"We then, as workers together with Him also plead with you not to receive the grace of God in vain. For He says: 'In an acceptable time I have heard you, And in the day of salvation I have helped you.' Behold, now is the accepted time; behold, now is the day of salvation." (2 Corinthians 6:1-2)
"Then He spoke a parable to them, saying: "The ground of a certain rich man yielded plentifully. And he thought within himself, saying, 'What shall I do, since I have no room to store my crops?' So he said, 'I will do this: I will pull down my barns and build greater, and there I will store all my crops and my goods. And I will say to my soul, "Soul, you have many goods laid up for many years; take your ease; eat, drink, and be merry." ' But God said to him, 'Fool! This night your soul will be required of you; then whose will those things be which you have provided?'" (Luke 12:16-20)
"Say to them: 'As I live,' says the Lord God, 'I have no pleasure in the death of the wicked, but that the wicked turn from his way and live. Turn, turn from your evil ways! For why should you die, O house of Israel?'" (Ezekiel 33:11)
"He who believes in Him is not condemned; but he who does not believe is condemned already, because he has not believed in the name of the only begotten Son of God." (John 3:18)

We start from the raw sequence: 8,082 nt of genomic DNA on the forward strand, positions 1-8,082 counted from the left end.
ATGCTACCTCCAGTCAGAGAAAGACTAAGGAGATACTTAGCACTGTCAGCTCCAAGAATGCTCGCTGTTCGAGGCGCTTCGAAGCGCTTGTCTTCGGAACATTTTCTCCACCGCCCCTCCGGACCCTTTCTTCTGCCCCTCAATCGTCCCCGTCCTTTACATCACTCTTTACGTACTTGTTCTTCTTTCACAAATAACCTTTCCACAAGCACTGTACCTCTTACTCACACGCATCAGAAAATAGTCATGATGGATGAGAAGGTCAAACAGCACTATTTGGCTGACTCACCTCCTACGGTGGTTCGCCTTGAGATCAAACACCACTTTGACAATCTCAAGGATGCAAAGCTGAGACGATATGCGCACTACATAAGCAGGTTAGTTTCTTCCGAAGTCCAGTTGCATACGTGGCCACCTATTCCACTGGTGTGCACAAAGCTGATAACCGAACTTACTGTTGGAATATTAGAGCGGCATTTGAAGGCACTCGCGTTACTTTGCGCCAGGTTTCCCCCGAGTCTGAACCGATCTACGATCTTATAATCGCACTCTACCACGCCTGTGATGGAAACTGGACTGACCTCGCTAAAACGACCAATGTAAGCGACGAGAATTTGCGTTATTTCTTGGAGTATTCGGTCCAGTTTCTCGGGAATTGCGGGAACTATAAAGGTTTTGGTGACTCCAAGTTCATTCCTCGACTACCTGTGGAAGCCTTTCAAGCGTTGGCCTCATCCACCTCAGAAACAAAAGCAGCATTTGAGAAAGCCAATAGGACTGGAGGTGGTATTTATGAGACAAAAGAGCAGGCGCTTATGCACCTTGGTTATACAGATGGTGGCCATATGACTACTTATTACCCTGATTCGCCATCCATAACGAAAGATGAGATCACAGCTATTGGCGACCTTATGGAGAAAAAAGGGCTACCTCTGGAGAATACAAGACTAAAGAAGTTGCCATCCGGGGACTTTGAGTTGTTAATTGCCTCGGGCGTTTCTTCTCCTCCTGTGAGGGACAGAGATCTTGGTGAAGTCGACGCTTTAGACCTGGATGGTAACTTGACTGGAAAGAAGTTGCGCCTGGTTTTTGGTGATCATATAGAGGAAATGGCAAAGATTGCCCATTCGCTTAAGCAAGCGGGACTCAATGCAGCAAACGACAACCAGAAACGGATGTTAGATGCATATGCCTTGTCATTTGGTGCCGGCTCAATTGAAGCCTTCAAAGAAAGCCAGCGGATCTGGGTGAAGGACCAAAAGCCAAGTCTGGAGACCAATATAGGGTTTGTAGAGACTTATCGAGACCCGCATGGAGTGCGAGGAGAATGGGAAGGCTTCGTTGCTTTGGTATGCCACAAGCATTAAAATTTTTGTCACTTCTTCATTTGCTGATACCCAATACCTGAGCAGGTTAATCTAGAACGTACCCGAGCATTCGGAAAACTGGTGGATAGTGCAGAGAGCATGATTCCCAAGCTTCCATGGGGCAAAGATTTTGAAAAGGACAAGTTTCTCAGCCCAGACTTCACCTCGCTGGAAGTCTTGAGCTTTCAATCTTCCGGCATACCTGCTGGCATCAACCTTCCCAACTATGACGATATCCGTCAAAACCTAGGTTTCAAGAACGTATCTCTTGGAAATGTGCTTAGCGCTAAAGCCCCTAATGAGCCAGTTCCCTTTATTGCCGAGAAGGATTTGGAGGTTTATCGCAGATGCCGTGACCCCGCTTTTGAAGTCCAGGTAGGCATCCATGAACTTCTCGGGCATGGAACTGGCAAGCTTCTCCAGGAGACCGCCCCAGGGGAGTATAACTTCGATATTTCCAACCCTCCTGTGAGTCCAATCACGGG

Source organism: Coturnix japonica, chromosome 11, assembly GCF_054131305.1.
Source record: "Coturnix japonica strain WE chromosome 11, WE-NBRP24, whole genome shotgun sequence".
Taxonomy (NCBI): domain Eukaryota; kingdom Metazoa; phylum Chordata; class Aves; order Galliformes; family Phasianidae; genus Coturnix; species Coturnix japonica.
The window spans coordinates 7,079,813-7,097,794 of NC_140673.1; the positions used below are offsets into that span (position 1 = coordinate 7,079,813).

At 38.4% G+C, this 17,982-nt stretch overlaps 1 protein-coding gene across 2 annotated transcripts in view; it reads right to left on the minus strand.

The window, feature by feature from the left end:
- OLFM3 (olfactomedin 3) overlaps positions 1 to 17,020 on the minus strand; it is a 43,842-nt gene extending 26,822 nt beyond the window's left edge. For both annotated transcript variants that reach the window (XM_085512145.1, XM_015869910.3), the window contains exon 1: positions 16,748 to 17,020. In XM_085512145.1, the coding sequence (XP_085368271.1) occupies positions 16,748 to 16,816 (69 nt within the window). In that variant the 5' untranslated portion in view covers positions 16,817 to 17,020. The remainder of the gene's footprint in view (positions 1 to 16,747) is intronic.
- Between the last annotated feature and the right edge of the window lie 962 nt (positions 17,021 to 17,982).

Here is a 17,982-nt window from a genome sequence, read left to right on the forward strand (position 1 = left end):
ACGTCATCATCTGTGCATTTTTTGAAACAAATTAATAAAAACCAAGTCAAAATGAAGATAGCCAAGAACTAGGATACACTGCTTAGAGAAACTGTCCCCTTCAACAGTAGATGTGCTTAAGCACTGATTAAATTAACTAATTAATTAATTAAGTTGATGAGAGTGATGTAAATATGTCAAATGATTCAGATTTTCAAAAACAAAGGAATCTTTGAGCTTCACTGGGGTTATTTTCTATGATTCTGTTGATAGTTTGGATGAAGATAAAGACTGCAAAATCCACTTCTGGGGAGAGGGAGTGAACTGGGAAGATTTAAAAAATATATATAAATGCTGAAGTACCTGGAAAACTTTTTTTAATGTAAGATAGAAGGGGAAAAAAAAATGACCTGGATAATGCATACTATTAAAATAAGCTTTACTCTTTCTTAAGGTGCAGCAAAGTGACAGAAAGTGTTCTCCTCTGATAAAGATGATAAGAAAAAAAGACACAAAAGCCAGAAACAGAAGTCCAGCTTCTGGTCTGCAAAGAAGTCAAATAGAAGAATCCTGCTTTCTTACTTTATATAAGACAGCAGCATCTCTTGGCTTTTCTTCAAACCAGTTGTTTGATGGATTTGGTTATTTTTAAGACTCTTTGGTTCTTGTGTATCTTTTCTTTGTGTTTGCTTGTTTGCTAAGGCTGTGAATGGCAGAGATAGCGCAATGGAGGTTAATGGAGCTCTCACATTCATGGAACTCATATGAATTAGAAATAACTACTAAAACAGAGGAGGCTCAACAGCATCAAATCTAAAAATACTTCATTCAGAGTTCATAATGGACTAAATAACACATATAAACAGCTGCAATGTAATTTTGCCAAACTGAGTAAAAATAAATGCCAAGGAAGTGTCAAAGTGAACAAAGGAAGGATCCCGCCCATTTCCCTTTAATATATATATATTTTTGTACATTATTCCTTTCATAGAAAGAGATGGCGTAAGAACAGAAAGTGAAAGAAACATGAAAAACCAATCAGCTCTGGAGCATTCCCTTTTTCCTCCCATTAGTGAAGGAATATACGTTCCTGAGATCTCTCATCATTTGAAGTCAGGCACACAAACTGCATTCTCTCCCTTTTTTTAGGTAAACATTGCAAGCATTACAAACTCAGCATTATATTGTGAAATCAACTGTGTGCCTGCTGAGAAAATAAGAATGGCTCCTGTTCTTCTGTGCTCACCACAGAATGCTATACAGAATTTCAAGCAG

In his book, This Little Church Went to Market, Gary Gilley relates an experience that is all too typical of what takes place in the Purpose-Driven Church environment:
"My wife and I recently attended a worship service of an evangelical church which has adopted the purpose-driven model popularized by Warren. The service was disturbing on a number of fronts, including irreverent worship, unbiblical musical selections and a general attitude of apathy. The pastor, surely a well-meaning and sincere servant of God, had no clue how to exegete the Scriptures. In his topical message, he pointed the congregation, by means of PowerPoint slides, to dozens of passages. But in astounding fashion he managed to misinterpret, either through spiritualizing, missing the context, reading a poor translation, etc., every single passage. Not once did he provide the correct interpretation of any verse of Scripture, yet as far as I could see no one seemed to notice or care."
An Honest Reflection of Evangelicalism Today
Gilley then offers these very telling observations: